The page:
Thursday, December 29, 2011

Limitless Dreams

Don't let anyone tell you it can't be done! YOU are in control of your goals!

Wednesday, December 28, 2011

It's Meant To Be Shared

From the outside, 1% success looks like a selfish act, but it's truly one of the most selfless things you can do. On your path to this next level, be a role model... an example of what can be done when passion, discipline, and commitment come together. Teach others, by your own example, what it looks and feels like to achieve more than once thought possible.

Share this exciting time with those around you. Help them see their own hidden potential. Write about it, talk about it, video your steps. Your personal roadblocks, once shattered, may help a stranger's potential roadblock never come to existence.

Look at your picture from THEIR point of view. How will their experience change after witnessing your amazing breakthrough? Lives will be altered, most of which you'll never hear about. Know this, though: Your passion for greatness will spark others' motivation for more.

1% success isn't for your touch only ... it's meant to be passed along. So, remember, during your many selfish moments of struggle ... a life will be touched tomorrow by your actions of today. As sweat and frustration show on your face, know it's this process that will ultimately affect the next person who dares to strive past his comfort zone.

It's easy to get lost in your own moments of achievement, often forgetting how decisions and actions will affect those around you. Never forget. You ARE an example. 1% is meant to be shared!

Wednesday, December 21, 2011

Go Get It!

It's Eric Thomas, the voice of "How Bad Do You Want It." I couldn't wait until Monday to post this. If you can't get pumped watching this, you never will. Listen to his words, feel his energy, and go reach your 1% success!

Tuesday, December 20, 2011

This Is Why We Compete...

It's 6:00 p.m., and game time starts at 7:00. I'm in the locker room getting changed into my uniform. The smell of the freshly washed #10 jersey creates an instinctive excitement I've had since I began playing basketball in 3rd grade. 9 years later, here I am getting ready to play in a Southern California All Star game with some of the best players in this part of the state.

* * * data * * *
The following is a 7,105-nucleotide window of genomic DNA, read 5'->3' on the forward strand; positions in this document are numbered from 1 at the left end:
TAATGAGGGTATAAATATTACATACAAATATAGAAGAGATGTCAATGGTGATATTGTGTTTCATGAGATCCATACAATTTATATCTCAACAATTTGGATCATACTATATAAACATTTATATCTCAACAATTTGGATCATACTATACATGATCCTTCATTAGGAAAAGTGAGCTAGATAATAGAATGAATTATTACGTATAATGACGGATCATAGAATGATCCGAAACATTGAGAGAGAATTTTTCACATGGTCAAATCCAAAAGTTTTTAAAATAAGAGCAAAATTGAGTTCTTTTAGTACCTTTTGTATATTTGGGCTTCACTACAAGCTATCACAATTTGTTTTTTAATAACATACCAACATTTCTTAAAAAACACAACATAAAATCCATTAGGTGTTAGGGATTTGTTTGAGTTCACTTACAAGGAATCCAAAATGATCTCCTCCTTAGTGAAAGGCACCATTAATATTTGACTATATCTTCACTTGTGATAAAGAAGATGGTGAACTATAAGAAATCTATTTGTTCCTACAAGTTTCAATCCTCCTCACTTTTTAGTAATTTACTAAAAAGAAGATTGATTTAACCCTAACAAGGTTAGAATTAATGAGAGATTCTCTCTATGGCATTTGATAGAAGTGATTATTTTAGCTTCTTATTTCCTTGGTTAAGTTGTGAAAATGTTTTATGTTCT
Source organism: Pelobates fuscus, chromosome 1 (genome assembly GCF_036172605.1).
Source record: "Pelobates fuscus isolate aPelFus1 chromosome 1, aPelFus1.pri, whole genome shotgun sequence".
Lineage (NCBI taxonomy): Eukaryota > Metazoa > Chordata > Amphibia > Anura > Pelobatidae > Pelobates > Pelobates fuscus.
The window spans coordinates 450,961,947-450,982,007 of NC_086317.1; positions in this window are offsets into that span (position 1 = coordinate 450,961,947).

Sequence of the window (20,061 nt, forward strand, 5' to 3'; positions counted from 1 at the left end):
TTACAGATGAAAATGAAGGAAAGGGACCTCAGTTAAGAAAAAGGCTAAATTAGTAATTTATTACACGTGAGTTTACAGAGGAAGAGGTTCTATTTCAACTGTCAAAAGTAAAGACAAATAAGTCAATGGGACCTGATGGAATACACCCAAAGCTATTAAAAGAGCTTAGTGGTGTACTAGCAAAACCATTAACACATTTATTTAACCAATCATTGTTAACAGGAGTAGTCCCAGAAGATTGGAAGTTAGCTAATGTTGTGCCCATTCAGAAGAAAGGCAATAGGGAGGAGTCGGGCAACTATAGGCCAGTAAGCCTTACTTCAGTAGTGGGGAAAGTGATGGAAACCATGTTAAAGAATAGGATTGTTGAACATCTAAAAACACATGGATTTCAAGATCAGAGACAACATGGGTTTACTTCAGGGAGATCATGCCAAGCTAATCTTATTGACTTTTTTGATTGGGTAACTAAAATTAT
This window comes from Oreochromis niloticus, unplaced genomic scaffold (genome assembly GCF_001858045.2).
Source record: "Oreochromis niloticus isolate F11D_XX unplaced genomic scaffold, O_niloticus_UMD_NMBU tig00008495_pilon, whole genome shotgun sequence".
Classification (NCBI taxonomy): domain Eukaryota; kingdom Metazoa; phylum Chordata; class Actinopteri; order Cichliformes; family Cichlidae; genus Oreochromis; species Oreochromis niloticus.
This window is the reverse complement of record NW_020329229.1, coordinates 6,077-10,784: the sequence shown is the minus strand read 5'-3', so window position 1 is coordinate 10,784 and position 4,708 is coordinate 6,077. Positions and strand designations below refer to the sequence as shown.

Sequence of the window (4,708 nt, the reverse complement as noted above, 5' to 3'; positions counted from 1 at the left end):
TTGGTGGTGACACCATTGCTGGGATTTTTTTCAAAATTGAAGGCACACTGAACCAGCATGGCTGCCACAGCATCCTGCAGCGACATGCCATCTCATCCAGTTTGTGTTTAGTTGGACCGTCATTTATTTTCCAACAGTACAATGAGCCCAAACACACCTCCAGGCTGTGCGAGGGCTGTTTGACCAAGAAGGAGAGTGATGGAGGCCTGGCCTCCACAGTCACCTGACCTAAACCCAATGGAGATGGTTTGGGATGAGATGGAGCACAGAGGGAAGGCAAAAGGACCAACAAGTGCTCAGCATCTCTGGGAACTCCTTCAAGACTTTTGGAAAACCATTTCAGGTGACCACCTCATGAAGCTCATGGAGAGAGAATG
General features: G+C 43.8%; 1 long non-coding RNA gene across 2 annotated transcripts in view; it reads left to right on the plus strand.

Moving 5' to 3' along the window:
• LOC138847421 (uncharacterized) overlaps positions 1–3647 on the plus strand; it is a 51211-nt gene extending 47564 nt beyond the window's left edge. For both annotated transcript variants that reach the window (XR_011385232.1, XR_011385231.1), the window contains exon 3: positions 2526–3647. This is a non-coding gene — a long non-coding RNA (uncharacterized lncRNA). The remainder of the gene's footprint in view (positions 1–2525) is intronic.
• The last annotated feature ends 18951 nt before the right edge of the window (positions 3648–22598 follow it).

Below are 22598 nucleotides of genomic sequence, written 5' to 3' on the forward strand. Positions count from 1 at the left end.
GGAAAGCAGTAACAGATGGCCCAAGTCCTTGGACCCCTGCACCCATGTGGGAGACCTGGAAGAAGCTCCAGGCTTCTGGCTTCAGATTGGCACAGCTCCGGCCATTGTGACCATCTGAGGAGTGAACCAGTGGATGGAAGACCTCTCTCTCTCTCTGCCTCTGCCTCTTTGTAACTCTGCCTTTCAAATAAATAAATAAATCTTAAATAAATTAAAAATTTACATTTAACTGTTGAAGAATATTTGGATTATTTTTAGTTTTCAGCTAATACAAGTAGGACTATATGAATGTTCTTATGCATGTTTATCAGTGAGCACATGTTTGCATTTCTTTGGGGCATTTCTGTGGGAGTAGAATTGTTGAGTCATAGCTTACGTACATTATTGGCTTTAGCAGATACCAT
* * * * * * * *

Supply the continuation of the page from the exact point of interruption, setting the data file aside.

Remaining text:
I finish folding my khaki pants and dress shirt that was mandatory to wear to game nights, and put them in my locker. After putting on my uniform and sweats, I look down and notice I forgot to take off my dress socks. The nerves have officially taken over. This specific locker room is especially hot ... or I'm especially nervous. Either way, sweat is already pouring down my face in anticipation of tip-off.

I find a quiet spot in the corner to stretch and collect my thoughts. A few minutes into my routine, our center, Don MacLean, the eventual UCLA all-time leading scorer and NBA veteran, asks me to stand up. "Every time you bring the ball up the court, give it to me," he barked. This was how he introduced himself to me. We hadn't had a chance to practice together prior to the game, but he knew I was the starting point guard, and would have the ball in my hands the majority of game. I nodded o.k. in shock, then continued to stretch. 

All I could hear from inside the locker room was the crowd filling the gym. I was used to this type of pre game buzz, listening to the fans getting revved for the game, but tonight was different. Tonight's game is full of Division I college prospects, and a few NBA hopefuls. The crowd knows it, the coaches know it, and I know it. How will I handle it?

Monday, December 19, 2011

I Dare You...

"I need a backup plan ... just in case I fail."

That way of thinking guarantees you won't make it. I achieved the most success when I had nothing left to "fall back on." This type of desperation created a focus for me that would've been unattainable if a safety net waited below. When I had no other options, I took action I never would've taken. The backup plan would've taken away all need to achieve.